What The Audi R8 And The New Ludicrously Thin iMac Have In CommonS

Apple announced a bunch of new products today, including a redesigned iMac that brings us a step closer to humanity's dream of a desktop computer thin enough to chop onions. The new iMac is aluminum, and traditional welding methods won't really work to join panels for such a thin (5mm thick) enclosure. To get around this, they're using a method known as Friction Stir Welding.

You know where else this exotic method is used? In cars. Cars like the Audi A8, Ford GT, and even more prosaic mounts like the Volvo V70 and Toyota Prius.

As Apple proudly says on their site:

The enclosure is so thin, it's not possible to weld the pieces using traditional methods. So we searched far and wide for other ideas, and we found one in a process called friction-stir welding. It's commonly used on airplane wings, rocket booster tanks, and other parts that simply can't fail. This process uses a combination of intense friction-generated heat and pressure to intermix the molecules of the two aluminum surfaces - creating a seamless, precise, and superstrong join. You may not see it, but the new iMac wouldn't be possible without it.

What The Audi R8 And The New Ludicrously Thin iMac Have In CommonS

The welding method itself is pretty fascinating. If you've ever done any welding, you'll know that melting the two metals to be joined is pretty key to the process, whether you're using arc or gas welding. Friction Stir welding doesn't melt the metal at all— it does soften from friction heat, but the two parts to be joined are mechanically mixed together. Stirred, as the name suggests. Essentially, a rotating tool nib spins on and slightly into the two materials right on the line where they abut. The friction of the nib on the material slightly plasticizes them from the heat, and the materials are mixed as the rotating tool advances down the join. The metal is heated a bit, but not melted, and the mixing occurs at a molecular level, leaving a strong, clean join. It's pretty cool.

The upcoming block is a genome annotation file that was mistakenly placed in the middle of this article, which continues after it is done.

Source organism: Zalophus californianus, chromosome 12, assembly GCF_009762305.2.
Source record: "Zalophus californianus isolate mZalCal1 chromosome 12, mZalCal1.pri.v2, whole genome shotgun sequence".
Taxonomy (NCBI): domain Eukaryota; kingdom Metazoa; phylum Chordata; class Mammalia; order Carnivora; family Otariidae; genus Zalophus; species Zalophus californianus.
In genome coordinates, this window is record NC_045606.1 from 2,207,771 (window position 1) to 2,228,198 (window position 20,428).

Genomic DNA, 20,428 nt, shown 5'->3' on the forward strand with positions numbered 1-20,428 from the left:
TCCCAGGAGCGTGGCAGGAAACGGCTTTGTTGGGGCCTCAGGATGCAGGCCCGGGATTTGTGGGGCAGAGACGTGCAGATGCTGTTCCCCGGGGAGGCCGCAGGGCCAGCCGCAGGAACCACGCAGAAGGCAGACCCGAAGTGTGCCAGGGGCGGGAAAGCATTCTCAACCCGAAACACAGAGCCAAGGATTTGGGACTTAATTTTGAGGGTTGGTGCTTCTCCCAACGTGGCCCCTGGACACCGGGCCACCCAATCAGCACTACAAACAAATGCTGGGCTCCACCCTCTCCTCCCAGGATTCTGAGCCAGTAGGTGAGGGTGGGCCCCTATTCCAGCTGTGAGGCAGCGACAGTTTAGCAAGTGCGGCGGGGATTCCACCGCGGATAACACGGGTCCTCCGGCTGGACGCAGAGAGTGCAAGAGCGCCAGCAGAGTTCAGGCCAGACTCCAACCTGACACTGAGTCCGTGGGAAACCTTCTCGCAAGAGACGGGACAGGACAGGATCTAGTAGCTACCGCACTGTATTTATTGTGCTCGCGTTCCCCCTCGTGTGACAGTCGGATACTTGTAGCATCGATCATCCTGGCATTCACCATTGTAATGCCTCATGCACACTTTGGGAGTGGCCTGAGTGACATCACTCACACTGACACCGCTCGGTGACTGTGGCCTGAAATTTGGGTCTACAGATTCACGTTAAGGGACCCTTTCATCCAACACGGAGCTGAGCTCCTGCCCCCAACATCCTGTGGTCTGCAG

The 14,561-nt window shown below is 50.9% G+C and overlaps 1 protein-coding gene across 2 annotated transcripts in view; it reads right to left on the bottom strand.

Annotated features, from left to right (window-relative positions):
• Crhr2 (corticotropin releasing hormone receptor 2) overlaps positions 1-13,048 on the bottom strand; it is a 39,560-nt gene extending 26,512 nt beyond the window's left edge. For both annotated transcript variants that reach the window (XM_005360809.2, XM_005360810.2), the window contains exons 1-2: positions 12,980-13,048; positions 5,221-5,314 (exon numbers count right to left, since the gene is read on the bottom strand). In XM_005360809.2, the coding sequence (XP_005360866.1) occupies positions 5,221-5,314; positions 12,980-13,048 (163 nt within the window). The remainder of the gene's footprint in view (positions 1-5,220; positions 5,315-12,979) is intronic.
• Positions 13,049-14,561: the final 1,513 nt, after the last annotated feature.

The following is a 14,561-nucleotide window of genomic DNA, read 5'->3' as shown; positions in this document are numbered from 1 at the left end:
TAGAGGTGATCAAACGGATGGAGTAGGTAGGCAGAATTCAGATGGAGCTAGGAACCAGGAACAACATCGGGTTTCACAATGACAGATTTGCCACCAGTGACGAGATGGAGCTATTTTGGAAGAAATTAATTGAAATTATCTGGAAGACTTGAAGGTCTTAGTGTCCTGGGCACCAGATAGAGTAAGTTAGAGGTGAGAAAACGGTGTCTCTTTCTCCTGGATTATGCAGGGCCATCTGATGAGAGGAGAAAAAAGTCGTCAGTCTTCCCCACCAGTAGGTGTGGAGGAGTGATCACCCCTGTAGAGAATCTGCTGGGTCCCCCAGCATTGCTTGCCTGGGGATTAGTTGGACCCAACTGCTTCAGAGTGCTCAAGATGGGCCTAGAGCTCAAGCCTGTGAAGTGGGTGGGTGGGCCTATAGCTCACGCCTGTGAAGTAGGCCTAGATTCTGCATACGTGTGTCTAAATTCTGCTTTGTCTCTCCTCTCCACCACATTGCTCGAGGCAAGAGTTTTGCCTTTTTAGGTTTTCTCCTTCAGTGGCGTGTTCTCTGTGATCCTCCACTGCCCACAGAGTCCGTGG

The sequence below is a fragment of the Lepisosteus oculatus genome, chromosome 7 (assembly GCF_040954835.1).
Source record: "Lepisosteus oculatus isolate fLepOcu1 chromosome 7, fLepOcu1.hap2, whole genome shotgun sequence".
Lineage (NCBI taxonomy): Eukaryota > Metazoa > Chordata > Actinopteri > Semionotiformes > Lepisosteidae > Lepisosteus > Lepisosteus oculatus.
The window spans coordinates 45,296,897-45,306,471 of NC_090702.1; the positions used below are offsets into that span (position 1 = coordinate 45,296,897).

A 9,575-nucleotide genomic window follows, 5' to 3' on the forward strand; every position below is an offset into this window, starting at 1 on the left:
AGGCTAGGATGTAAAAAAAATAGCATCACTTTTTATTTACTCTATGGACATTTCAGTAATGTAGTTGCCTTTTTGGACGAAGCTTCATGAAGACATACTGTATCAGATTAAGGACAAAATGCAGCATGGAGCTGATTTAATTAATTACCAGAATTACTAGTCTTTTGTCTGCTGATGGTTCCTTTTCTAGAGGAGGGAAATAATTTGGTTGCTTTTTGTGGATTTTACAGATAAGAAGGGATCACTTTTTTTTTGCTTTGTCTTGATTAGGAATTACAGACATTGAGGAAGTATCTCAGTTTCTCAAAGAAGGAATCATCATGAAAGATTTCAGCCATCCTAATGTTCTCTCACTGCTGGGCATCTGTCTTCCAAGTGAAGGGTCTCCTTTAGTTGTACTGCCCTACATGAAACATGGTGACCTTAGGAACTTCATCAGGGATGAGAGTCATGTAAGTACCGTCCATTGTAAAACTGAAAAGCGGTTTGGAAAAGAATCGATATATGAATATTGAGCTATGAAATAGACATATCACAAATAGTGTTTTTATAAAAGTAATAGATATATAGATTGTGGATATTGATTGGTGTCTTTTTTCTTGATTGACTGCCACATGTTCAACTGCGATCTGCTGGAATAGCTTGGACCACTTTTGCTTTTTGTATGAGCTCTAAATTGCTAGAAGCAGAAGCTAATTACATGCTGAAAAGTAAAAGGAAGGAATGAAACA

On cars, those of you with access to a Ford GT should scrutinize the center tunnel for samples of a FSW join. If you're near an Audi R8 Spider, check the B-pillar, in the Prius, check the tack where the tailgate struts meet the gate. If you're not near a car, but you're near an Orion space capsule, check where the bulkhead meets the nosecone, or hop over to one of your Delta II or IV rockets and look at the interstage modules. Neat, huh?

I think the iMac will be the first mass-market indoor product use of FSW methods, so it'll be interesting to see if the method catches on for a larger range of more cheap, common items.

I do kind of miss the shower of sparks of regular arc welding, though.